Out of the Water and Into the Fire

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What comes after baptism is as important as the baptism itself...

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Story Time...

In 2006, I was deployed to Kandahar Afghanistan. Upon returning, I had some time off, and was fortunate enough to get to spend time with my then, three-year old son David, and 1 and a half year old son, Chase. When I left for my deployment, Chase was sitting up and slowly scooting around. In the basement of our twin-home, Chase decided that it would be fun to dart up the stairs. For those parents here, do you remember that time between not crawling and crawling? For most, it was a gradual process, right? Not so with Chase. In a matter of a few months (my deployment wasn’t that long), Chase went from barely scooting himself across the room and sitting up to crawling like he had some sort of jet propulsion. I remember sitting him down with some toys, and sat on the sofa to watch some TV. I was warned by his mother that “Oh, Chase can crawl now, so watch out.” Okay, I thought, he barely started. How fast can he be? I know for a fact that it was less than 30 seconds between when I sat him down with his toys, and I sat down, because I looked over at him right after sitting down to hear him giggle as he was almost half-way up the stairs. Like any father, I nearly panicked. I ran after him, thinking “What is he DOING?!” When I got to the bottom of the stairs, he had turned, stood up with the help of the handrail, and said “Catch!” as he jumped. Not cool, son. NOT COOL. Needless to say, I was 25 and sprouted a few grey hairs that day. And he’s caused me more than a few since then.
Lake Kimsee
For those of you who don’t know Chase that well, he’s never been one to rush into anything. He’s definitely a social introvert, who mulls things over for a long while before he decides on anything, and when he has committed to a course, my recommendation is to get out of the way! Stacy and I have always had a policy in our home, and frankly, I am sure that it would surprise many of you: all matters of faith must be YOUR decision, nobody else’s. Unlike many people, Stacy and I do not want our children to inherit our faith. We want them to develop their own on their own faith journey, however it may look. In fact, we have never forced the boys to go to church since they became old enough and mature enough to stay at home alone (the exception being if we are heading to a church more than a half-hour away, in the event of an emergency, in which case they were told that they can hang out in the fellowship hall or my office), nor forced them to keep the Sabbath; we only asked that whatever their decision, that they not do anything that would cause US to break the Sabbath. And Chase, never one to rush into a decision, has exercised that option, and on numerous occasions, with no harm and no foul from Stacy or I. In fact, we encouraged him to explore, broadly, matters of faith, and whatever he chose, we would support, be it Atheism, Buddhism, Catholicism, Judaism, Islam, or even the Flying Spaghetti Monster. It always had to be their decision. As many of you know, David made that choice about a year ago, and is now a proud member of the Broken Bow Seventh-day Adventist Church. Chase has always been very quiet about his thoughts and feelings on matters of faith. We never pushed him, and let him decide what he wanted to do on his own. He had to discover for himself who he was and what kind of man he wanted to grow into.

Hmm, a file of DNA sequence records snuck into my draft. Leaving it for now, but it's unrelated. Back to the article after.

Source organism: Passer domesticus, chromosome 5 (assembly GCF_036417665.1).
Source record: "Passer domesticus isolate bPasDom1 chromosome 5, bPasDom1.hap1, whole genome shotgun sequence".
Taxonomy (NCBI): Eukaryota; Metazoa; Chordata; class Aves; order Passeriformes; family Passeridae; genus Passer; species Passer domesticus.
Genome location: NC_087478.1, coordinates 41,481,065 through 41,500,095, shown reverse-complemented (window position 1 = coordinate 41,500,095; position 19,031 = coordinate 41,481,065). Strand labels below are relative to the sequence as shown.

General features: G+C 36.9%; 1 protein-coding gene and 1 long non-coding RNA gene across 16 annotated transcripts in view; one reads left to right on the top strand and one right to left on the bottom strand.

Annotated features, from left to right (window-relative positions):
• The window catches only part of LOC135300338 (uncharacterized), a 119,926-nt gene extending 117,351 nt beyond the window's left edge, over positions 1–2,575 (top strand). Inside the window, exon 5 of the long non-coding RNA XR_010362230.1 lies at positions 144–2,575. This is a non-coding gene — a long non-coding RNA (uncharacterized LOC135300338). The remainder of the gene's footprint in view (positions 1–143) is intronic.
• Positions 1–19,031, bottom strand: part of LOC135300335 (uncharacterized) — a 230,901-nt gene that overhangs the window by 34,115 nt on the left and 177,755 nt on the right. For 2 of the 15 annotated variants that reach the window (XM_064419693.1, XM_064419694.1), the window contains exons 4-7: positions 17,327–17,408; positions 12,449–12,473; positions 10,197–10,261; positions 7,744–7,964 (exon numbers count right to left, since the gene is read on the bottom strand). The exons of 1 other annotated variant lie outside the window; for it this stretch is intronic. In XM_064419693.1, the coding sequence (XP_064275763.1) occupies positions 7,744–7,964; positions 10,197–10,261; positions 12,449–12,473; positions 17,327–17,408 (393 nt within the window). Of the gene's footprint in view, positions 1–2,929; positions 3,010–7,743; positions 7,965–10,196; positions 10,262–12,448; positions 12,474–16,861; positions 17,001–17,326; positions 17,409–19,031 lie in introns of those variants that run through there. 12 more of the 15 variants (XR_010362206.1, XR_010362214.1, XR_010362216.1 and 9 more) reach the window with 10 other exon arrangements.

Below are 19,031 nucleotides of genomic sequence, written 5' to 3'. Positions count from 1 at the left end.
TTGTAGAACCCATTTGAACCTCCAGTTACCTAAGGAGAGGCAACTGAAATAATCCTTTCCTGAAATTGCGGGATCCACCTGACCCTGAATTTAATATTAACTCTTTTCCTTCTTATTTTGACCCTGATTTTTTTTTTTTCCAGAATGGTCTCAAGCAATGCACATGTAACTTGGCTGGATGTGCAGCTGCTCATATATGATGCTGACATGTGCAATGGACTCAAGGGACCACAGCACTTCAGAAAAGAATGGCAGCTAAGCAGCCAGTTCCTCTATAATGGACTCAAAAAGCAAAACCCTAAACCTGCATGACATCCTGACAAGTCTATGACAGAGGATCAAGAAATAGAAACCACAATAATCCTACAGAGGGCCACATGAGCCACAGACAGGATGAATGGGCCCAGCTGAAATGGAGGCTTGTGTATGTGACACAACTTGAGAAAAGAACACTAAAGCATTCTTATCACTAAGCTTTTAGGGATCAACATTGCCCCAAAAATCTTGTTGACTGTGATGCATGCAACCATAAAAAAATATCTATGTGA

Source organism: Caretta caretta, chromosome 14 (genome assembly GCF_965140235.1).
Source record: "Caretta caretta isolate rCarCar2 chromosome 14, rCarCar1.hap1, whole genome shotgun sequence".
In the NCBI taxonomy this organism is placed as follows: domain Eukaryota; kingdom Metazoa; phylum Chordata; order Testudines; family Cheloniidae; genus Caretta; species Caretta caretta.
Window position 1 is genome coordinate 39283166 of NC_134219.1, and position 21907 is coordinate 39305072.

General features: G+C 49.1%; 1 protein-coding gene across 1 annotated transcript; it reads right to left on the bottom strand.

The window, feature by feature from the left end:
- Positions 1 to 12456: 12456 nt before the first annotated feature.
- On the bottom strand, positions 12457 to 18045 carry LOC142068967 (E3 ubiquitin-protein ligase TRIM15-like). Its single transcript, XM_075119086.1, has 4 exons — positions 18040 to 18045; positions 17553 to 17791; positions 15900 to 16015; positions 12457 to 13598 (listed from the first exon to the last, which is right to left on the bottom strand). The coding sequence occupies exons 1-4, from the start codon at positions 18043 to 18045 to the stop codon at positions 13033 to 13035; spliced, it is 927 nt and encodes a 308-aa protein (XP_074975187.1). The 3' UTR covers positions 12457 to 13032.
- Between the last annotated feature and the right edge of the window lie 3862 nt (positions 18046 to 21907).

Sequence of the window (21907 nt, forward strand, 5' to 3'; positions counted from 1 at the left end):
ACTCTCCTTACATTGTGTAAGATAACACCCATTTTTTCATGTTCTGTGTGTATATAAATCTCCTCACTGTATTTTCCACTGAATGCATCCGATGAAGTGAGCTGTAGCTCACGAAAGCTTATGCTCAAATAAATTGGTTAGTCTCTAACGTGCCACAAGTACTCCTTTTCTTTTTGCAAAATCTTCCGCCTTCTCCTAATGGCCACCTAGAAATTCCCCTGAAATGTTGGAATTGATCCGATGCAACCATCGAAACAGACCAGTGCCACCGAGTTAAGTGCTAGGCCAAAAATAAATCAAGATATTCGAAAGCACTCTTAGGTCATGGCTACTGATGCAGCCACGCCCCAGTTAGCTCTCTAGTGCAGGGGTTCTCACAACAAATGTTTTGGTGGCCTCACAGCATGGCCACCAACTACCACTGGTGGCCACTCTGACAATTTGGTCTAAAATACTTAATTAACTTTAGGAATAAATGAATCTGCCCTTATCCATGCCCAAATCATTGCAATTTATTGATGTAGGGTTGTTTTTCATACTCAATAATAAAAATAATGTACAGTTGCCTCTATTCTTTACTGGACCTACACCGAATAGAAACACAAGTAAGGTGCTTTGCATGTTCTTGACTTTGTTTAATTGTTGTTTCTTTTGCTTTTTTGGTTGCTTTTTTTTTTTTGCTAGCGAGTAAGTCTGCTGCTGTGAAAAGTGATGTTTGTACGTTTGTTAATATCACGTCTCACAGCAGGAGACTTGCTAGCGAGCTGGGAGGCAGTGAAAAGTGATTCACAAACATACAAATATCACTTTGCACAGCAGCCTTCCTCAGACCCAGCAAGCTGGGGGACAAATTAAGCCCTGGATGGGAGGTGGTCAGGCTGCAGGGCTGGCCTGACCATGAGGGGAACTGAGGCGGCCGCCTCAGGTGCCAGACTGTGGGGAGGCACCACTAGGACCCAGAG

Thinking on this led me to my Scripture reading for today. Turn with me in your Bibles or Bible apps to :

21 Now when all the people were baptized, and when Jesus also had been baptized and was praying, the heavens were opened, 22 and the Holy Spirit descended on him in bodily form, like a dove; and a voice came from heaven, “You are my beloved Son; with you I am well pleased.”

Let me set the stage for you, to give you an idea of what is going on around Jesus at this time: Jesus is 30 years old, and just beginning His public ministry. His cousin, John, was out in the wilderness, wearing the most crazy getup of camel hair with a leather belt, subsisting on locust and wild honey, and proclaiming that “the Kingdom of God is at hand!” This is a man that publicly rebuked the Pharisees and scribes and Sadduccees, calling everyone to turn away from sin and be baptized as a sign of their new life and commitment to God. People then begin talking, as people do, of whether or not this crazy man in the desert is the Christ Himself. When asked, he tells them “No, and in fact, while I baptize with water, HE is going to baptize with the Holy Spirit and with fire! THAT one, who makes me look small and weak, I’m not even worthy to untie his sandal.” Think on this: this guy, who stood up to the religious figures with absolute impunity, said that the one he is preparing the way for is more powerful than himself. Imagine the awe of the crowd. Other gospels tell us that when Jesus appeared, John cried out “BEHOLD! THE LAMB OF GOD WHO TAKES AWAY THE SIN OF THE WORLD!”